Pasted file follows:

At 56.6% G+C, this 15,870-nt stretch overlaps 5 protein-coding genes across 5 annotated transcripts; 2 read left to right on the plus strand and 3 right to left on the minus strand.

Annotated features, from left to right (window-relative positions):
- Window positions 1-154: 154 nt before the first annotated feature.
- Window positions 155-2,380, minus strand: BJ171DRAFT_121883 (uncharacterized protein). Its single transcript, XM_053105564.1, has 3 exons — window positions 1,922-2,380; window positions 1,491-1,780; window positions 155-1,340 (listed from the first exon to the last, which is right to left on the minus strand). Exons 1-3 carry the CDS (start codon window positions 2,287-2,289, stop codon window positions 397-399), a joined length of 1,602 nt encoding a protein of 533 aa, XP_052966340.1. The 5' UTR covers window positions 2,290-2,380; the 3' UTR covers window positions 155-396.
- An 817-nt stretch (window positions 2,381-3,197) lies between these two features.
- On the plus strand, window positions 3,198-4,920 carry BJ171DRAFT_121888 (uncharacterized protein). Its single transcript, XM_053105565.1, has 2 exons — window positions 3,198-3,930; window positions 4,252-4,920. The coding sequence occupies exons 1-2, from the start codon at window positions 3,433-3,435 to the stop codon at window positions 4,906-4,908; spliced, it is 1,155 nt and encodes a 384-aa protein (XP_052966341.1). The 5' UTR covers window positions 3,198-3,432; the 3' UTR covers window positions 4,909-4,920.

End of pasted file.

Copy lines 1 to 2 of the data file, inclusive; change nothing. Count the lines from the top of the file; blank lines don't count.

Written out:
At 56.6% G+C, this 15,870-nt stretch overlaps 5 protein-coding genes across 5 annotated transcripts; 2 read left to right on the plus strand and 3 right to left on the minus strand.

Annotated features, from left to right (window-relative positions):